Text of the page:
Topics: René Descartes, God, Existence Pages: 7 (2657 words) Published: April 9, 2014
The question of God is a perennial subject of debate in the history of philosophical scholarship and can be located in nearly all the epochs of philosophy. The subject however occupies a central space in the medieval epoch that was characterized by religious thinkers. The debate is largely between two schools of thought. There are those who opine that there is no such entity as God. To such thinkers, the question of God does not amount to anything but is largely a product of human imagination. On the other hand, there are certain group of thinkers who insist that God is a reality that exist and must be given due consideration. Thus, the onus lies on the one who affirms the existence of God to explain who or what this God is and to prove his existence. The subject of God may have being difficult to explain because the term God does not refer to any physical entity in the universe. Rene Descartes who is widely revered as the father of modern philosophy affirmed the existence of God and proffered two arguments for the existence of God. Many scholars have bore their minds on the question of God, but our aim in this paper is to examine the various ramifications of Descartes’ proof of God’s existence. To achieve this aim, our exposition shall follow this outline: Life and works of Descartes

Who is God?
The historical trajectory of the problem of God
The cogito: a background to the Cartesian prof of God’s existence Descartes’ proof of God’s existence
Criticisms of the Cartesian proof of God’s existence
Life and works of Rene Descartes
Descartes is the first major philosophical thinker of the modern period and the father of modern philosophy. He was born in La Haye, a small town near Tours in France on the 3rd of March he received a Jesuit education at the Jesuit college of La fleche in Anjou, one of the best schools of his time. Upon completion of his studies, he went to Holland where he joined the army in 1618. The following year, he travelled to Germany where he began to develop his ideas concerning how knowledge should be acquired. Descartes returned to France in 1628 but soon returned to Holland where he remained until 1649, when he went to Sweden at the request of Queen Christina to come and tutor her in philosophy and knowledge in general. He is said to have died of pneumonia on the 11th of February 1650. Descartes has many achievements to his name, he invented the analytic geometry and the Cartesian coordinate system named after him. His major works include: The Rules for the Direction of the Mind (1628), the world (1629), Discourse on Method (1637), Optics (1637), Meteorology (1637), Meditations on first Philosophy (1641), Principles of Philosophy (1644) and Passions of the soul (1649). Who is God?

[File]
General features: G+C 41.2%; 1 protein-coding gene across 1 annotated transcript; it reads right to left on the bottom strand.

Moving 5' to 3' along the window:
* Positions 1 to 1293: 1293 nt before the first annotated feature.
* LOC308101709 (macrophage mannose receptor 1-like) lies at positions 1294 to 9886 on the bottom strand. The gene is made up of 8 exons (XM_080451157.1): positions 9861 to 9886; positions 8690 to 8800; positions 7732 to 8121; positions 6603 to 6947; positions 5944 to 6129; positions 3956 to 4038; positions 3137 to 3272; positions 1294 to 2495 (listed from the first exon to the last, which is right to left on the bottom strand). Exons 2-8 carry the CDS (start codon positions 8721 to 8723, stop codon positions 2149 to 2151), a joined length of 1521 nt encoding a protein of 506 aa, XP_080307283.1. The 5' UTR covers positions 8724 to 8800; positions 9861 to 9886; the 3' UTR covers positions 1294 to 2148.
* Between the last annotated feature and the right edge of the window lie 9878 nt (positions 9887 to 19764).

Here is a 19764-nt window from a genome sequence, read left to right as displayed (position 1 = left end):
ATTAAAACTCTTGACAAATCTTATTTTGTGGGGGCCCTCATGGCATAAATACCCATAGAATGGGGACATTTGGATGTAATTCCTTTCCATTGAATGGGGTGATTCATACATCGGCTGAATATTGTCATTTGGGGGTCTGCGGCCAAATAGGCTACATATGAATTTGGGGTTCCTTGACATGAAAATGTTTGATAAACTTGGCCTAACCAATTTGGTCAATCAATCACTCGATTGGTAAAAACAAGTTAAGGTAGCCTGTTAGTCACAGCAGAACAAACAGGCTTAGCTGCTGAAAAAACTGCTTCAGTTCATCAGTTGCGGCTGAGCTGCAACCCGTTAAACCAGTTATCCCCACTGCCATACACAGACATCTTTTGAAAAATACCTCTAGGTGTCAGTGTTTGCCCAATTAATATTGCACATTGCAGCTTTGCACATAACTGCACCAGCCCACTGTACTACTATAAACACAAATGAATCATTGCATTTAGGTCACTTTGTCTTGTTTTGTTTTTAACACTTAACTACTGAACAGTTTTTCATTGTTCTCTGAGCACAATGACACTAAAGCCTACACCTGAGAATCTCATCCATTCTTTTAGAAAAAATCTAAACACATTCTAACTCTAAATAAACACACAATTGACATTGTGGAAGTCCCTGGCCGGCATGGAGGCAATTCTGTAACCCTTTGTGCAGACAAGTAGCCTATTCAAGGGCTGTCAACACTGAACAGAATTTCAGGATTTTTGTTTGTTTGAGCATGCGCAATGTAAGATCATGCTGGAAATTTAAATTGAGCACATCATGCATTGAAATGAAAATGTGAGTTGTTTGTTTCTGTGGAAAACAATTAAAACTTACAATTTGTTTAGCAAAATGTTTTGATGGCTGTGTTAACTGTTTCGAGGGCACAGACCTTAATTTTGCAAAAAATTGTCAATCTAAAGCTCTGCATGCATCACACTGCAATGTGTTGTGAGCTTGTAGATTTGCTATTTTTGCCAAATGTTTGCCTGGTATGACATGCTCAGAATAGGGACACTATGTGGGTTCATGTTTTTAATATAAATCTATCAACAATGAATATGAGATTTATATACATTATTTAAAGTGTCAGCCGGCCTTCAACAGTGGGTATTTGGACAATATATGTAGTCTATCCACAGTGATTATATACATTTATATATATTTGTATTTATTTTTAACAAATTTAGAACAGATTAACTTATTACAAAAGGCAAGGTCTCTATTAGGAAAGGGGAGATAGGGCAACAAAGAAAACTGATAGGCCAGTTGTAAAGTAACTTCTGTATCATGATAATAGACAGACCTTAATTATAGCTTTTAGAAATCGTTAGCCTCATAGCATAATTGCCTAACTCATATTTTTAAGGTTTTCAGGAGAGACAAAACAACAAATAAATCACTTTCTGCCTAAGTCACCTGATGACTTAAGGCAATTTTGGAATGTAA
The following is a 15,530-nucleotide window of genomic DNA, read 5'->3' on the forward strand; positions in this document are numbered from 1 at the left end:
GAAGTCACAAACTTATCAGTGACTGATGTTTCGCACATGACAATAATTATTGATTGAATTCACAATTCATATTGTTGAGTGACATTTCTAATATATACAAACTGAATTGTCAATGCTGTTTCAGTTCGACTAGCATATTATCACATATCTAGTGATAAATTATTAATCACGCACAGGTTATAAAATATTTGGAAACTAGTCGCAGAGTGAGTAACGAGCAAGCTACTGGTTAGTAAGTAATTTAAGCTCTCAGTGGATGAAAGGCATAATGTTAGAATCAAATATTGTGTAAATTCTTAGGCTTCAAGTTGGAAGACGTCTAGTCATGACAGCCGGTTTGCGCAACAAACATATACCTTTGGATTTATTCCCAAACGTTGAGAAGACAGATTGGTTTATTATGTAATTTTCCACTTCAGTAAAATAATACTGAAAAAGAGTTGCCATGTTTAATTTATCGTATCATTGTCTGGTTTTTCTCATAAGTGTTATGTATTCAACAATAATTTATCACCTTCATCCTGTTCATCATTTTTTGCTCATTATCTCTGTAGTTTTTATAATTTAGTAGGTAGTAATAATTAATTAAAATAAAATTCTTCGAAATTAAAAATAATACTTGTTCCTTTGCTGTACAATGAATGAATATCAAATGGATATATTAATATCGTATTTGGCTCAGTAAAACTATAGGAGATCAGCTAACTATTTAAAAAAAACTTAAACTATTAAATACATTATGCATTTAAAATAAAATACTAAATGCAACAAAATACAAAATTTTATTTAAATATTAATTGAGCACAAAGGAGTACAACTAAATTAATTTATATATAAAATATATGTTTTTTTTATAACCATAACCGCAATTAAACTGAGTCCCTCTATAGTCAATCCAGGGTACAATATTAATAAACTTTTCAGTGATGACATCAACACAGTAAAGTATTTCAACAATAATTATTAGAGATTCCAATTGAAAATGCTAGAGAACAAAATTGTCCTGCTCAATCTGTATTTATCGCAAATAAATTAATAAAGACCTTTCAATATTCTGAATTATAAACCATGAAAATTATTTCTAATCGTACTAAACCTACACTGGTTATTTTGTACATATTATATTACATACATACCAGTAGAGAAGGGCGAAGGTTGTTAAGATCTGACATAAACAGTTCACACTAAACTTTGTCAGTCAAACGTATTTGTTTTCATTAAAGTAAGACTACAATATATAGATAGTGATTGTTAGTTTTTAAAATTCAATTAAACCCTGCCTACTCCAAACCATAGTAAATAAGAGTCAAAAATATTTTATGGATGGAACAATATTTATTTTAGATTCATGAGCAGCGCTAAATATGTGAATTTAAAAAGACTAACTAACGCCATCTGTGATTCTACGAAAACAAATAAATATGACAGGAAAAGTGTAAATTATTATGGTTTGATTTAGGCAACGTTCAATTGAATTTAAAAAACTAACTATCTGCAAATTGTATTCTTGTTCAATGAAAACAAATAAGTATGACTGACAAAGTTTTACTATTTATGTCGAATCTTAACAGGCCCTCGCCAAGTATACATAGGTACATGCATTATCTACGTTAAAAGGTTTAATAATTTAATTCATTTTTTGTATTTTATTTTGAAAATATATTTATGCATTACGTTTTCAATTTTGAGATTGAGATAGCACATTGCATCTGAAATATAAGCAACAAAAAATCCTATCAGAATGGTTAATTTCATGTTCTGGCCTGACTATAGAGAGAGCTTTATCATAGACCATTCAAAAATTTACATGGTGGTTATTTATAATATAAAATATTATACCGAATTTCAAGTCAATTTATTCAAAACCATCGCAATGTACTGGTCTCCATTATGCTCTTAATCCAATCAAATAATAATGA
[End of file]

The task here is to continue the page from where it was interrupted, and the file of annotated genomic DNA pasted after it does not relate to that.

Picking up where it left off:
Much of the disagreement about "proofs" of God's existence is due to different conceptions of God. Classical theism, for instance, characterizes God as a supreme metaphysical being. Despite extensive writing on the nature of God, these classical theists did not believe that God could be defined. They believed that it would be contradictory to the transcendent nature of God if mere humans are able to define him. By contrast, much of Eastern religious thought (chiefly pantheism) presents God as a force inherent in every accessible and conceivable experience. In modern times, the concept of God typically entails a monotheistic, supreme, ultimate, and personal being, as found in the Islamic, Christian and Hebrew traditions. A historical trajectory of the problem of God

Since the ancient epoch of philosophy, philosophers have always grappled with the problem of the existence of God. Thus we shall examine the general posture that the discourse of God assumed before and after the advent of Descartes. This would properly position us to understand the background from were Descartes emerges. The ancient Western tradition of philosophical discuss of the existence of God...

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Sutchile F. E., Descartes: Discourse on the Method, (trans.) London: Penguin Books, 1968.
Ariscombe E. and Geach, P. T., Descartes philosophical writings (Ed.) New York: Open University Press 1971.
Beardsley C. Monroe, The European Philosophers from Descartes to Nietzsche, New York: Random House Inc. 1992.
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Jimoh K. A., Certitude and Doubt: A Guide in Epistemology, Ibadan: Ebony Books and Kreations, 2013.
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